Peninsula chemist buys a ticket to space

The opportunity to escape the earthly bounds of gravity is usually a right reserved for only a handful of well-trained astronauts.

For 75-year-old Marjorie Balazs all it took was a casual dinner conversation and enough cash to secure a spot on the Virgin Galactic.

Balazs, a retired chemist who lives in Los Altos, has laid down $175,000 to take part in the first-ever suborbital space service for regular citizens, made possible by Virgin Galactic, a company owned by British billionaire Richard Branson.

With her deposit, Balazs will travel on the SpaceShipTwo, a specially designed craft that will bring its six passengers 62 miles above Earth’s surface so they can feel the effects of weightlessness.

The total cost of the flight is $200,000. By putting nearly all of the cash up front, Balazs has secured a spot among the first 200 travelers and likely will go up in space by 2010.

Balazs first heard about the program earlier this year, while dining with her friend Mary Cardoza, a Palo Alto-based travel agent who at the time had recently completed her training to be an accredited “space agent” — a title created to cater to Virgin Galactic flights.

After hearing about the opportunity to travel to the internationally recognized edge of space, Balazs didn’t hesitate for a minute before declaring her intentions to go.

“I always wished I was younger, so I could have taken part in the NASA space program,” said Balazs, who founded Balazs Analytical Laboratory in 1975, before selling the business in 2000. “When Mary mentioned this, I just came off my seat. I didn’t have to think for a minute, because I knew I wanted in.”

The entire duration of the suborbital flight will last two hours, and passengers will feel weightlessness for only five minutes. But Balazs said the experience is well worth the cost.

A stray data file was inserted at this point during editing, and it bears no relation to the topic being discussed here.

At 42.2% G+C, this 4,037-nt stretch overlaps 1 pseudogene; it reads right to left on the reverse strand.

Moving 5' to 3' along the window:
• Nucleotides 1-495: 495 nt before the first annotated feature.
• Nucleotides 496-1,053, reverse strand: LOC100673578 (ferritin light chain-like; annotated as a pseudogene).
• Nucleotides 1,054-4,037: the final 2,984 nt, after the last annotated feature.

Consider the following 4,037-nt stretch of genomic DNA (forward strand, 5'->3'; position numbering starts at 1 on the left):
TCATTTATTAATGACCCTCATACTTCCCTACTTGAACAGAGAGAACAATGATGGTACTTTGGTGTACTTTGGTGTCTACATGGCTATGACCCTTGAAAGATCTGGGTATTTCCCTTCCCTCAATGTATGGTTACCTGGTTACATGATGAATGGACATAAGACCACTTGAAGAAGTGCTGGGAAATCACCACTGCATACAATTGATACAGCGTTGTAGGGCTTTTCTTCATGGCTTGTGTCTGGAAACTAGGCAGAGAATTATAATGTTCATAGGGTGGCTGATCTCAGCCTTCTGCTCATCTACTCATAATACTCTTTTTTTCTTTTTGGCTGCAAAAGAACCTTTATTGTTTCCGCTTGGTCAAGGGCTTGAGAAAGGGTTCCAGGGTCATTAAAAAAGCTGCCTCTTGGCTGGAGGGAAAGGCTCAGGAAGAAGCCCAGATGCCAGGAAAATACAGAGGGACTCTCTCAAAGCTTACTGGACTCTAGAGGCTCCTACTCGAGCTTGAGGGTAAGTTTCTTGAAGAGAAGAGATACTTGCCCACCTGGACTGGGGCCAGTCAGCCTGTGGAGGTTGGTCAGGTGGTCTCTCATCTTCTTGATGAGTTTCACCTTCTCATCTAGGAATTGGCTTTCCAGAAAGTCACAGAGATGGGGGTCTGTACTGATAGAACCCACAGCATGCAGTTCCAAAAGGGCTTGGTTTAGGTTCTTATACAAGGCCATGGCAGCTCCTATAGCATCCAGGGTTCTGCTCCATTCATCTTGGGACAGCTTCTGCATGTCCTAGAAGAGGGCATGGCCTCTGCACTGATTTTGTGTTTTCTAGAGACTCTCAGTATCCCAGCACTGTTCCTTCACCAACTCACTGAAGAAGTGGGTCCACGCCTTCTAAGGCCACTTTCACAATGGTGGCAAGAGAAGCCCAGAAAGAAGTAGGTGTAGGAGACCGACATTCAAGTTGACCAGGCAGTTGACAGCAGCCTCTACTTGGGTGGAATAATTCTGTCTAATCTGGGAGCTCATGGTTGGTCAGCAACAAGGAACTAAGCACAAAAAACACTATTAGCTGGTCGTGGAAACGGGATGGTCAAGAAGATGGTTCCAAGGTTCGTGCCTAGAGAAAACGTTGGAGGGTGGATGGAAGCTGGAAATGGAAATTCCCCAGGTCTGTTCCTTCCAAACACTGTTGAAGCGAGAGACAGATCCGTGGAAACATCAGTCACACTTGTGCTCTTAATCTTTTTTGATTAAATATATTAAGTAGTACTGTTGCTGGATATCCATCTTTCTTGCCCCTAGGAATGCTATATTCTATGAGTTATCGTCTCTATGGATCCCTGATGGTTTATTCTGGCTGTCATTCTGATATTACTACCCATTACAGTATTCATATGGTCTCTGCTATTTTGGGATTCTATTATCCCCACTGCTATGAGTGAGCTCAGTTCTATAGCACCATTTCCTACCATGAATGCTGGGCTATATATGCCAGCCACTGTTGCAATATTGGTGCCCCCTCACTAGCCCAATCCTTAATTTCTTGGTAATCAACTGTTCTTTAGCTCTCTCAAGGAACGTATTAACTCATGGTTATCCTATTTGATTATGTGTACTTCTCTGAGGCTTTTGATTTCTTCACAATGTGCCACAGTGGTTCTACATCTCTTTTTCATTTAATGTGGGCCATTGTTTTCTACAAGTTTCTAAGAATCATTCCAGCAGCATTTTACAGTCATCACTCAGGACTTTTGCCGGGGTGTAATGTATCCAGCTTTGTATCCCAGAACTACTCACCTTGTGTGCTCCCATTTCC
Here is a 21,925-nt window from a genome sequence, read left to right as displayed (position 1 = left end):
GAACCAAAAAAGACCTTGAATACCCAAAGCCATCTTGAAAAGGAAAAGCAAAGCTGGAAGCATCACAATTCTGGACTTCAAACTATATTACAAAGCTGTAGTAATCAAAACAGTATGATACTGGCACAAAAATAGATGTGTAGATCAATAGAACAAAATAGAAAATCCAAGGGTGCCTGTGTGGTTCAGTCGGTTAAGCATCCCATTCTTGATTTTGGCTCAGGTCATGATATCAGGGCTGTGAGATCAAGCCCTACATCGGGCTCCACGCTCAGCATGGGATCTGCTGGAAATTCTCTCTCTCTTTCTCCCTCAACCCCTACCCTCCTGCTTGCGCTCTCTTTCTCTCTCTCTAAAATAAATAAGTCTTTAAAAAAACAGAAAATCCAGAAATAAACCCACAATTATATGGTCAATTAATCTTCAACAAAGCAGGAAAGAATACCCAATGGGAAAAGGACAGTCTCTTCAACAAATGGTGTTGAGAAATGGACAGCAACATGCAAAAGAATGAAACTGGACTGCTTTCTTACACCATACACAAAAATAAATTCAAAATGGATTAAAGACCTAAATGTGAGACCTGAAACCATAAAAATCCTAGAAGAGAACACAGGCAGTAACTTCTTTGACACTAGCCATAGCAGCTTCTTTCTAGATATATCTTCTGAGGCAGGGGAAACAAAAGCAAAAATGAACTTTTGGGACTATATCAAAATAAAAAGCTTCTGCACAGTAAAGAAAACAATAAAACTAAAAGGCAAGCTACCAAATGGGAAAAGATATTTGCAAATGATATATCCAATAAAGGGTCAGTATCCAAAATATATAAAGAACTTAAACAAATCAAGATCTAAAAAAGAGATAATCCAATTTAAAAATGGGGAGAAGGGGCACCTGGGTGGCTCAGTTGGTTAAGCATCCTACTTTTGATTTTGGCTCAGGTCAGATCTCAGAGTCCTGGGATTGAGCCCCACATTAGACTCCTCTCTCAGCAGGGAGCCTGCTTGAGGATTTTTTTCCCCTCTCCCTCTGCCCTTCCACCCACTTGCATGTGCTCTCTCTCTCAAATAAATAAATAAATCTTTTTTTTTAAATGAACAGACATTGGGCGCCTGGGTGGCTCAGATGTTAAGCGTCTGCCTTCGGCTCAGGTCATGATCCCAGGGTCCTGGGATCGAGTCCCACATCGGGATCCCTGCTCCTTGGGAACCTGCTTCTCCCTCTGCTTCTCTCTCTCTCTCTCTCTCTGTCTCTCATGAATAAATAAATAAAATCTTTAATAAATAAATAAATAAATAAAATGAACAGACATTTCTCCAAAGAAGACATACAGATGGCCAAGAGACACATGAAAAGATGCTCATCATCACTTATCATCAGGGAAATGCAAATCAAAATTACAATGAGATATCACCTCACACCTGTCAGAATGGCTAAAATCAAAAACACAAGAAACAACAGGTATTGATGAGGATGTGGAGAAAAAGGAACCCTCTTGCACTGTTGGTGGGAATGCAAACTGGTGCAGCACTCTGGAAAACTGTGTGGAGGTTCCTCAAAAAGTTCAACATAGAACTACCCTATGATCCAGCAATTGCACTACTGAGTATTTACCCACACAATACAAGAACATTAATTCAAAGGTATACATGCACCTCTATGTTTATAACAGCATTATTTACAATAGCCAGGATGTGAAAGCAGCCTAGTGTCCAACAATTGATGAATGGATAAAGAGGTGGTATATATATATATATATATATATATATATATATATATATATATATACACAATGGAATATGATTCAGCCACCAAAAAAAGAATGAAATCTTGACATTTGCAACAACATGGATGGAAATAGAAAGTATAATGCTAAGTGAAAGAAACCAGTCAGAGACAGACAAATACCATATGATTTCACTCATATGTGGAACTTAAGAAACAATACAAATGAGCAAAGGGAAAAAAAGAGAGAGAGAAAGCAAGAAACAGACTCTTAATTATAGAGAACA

“I can’t wait to get up there,” she said.

Balazs will go through a series of training exercises before the flight, including one program that will simulate the six G’s of pressure she will face when she blasts off for space. Although she doesn’t know when her regimen will start, Balazs can expect to get plenty of helpful advice from Cardoza, who has already completed several training programs so she can describe the effects of suborbital space travel to her prospective clients.

“We went to [a NASA training facility in Philadelphia] to understand what six G’s feels like,” Cardoza said. “It was quite the experience, but I’m confident Marjorie can handle it.”

wreisman@sfexaminer.com

Bay Area NewsLocalspaceTransittransportationtravel

If you find our journalism valuable and relevant, please consider joining our Examiner membership program.
Find out more at www.sfexaminer.com/join/

Just Posted

After the pandemic hit, Twin Peaks Boulevard was closed to vehicle traffic, a situation lauded by open space advocates. (Kevin N. Hume/S.F. Examiner)
New proposal to partially reopen Twin Peaks to vehicles pleases no one

Neighbors say closure brought crime into residential streets, while advocates seek more open space

Protesters rally at the site of a proposed affordable housing project at 2550 Irving St. in the Sunset District on Saturday, Jan. 23, 2021. (Ming Vong/S.F. Examiner)
Sunset District affordable housing discussion flooded with ‘scare tactics and hysteria’

Project would provide 100 units, some of which would be designated for formerly homeless families

Members of the Sheriff’s Department command staff wore masks at a swearing-in ceremony for Assistant Sheriff Tanzanika Carter. One attendee later tested positive. 
Courtesy SFSD
Sheriff sees increase in COVID-19 cases as 3 captains test positive

Command staff among 10 infected members in past week

Rainy weather is expected in the coming week. (Kevin N. Hume/S.F. Examiner)
Rainstorms, potential atmospheric river expected to drench Bay Area in coming week

By Eli Walsh Bay City News Foundation Multiple rainstorms, cold temperatures some… Continue reading

U.S. Poet Laureate Amanda Gorman’s powerful reading was among the highlights of Inauguration Day. (Kent Nishimura/Los Angeles Times/TNS)
Inauguration shines light in this never-ending shade

Here’s to renewal and resolve in 2021 and beyond

Most Read